Supplying the necessary financial means for rural children (especially girls) from very low income families to attend school and provide food aid as needed.
Tibetan Heritage Primer Textbooks
Organize local teachers to write and edit native Tibetan language reading books according to local history and culture of their region to rural primary school children. Once the books are ready to publish, find a publish house to publish include printing and distributing.
Providing additional education to Tibetan primary and secondary teachers to improve their teaching skills (Tibetan, Chinese and Science subjects) and knowledge of child development. Creating forum to discuss the importance of bilingual education-teaching Tibetan with supplemental Chinese language course.
Improve Access to Quality Education and School Improvement Projects
Provide support to improve school infrastructure and teaching supplies in remote village schools.
To gain a better understanding of the areas and people we serve, Tibetan Healing Fund with the guidance of Dr. Kunchok Gyaltsen conducted a community health assessment. This assessment, Socioeconomic Status and Maternal and Child Health in Rural Tibetan Villages was initiated by the Tibetan Healing Fund to provide a basis on which to design and evaluate health, nutrition and social development projects.
The goal was to provide information on the lives and health status of rural Tibetans in Tso-Ngon Province (Chinese: Qinghai) which can be used to design, evaluate and expand health, nutrition and social development programs to improve the lives of the Tibetan population. The report provides a broad overview of the socio-demographic characteristics, the health-related environment (drinking water, sanitation, hygiene, the availability of health care providers), children's health, women’s health, fertility, and health-related practices (breastfeeding and immunization).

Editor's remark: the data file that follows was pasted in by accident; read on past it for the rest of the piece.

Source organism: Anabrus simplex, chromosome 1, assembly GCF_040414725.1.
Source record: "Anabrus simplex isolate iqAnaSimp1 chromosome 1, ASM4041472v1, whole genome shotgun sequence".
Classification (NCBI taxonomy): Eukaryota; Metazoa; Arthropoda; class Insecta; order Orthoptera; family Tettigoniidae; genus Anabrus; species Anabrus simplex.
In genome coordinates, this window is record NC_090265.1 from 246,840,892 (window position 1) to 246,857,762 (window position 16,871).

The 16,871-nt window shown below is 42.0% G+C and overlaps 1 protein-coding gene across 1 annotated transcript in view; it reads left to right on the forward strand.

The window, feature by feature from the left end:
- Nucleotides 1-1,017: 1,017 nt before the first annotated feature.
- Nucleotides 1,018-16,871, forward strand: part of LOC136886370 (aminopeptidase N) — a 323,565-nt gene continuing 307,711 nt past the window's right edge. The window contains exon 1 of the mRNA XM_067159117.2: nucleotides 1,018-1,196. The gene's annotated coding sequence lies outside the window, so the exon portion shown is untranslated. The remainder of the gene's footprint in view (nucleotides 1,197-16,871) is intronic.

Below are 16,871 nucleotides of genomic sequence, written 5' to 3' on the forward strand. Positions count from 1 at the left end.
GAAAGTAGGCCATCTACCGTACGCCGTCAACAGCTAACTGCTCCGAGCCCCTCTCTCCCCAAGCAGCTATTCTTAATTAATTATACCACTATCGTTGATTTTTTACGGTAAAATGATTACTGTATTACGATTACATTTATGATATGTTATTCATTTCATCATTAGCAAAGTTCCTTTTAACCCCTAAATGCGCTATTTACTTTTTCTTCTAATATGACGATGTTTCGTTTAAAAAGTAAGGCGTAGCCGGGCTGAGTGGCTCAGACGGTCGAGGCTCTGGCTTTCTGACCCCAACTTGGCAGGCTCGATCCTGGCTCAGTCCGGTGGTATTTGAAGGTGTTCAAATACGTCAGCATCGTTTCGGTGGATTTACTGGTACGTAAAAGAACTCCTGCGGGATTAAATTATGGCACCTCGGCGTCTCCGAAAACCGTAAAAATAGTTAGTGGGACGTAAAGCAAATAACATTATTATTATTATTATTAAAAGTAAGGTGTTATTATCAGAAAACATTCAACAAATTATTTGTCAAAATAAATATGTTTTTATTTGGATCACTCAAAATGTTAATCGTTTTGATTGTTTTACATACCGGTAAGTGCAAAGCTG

The results show that 96% of women give birth at home. 95% delivered without the assistance of a trained health personnel. 1% of respondents indicated that a Village Health Worker was present at delivery and only 4% delivered at a township or county hospital. Of the 279 women surveyed, 0% (none) of the women knew or heard of Hepatitis B, STIs, HIV and AIDS. And none of the women know how these infections are contracted or what they could do to protect themselves against the infections. One out of the 279 women said she knew about TB.
In the study population, half of the adult and almost all of the children have attended school at some point. Adults who did attend school completed an average of 5 years and children completed an average of 4 years. While 70% of the children ages 6 to 17 can read and write in Tibetan, only 45% of adults can. Literacy in Chinese is considerably lower: only 34% of children and 13% of adults could read and write in Chinese.
Clearly our training, health education outreach and birth center are critical to improving the health and education of rural Tibet.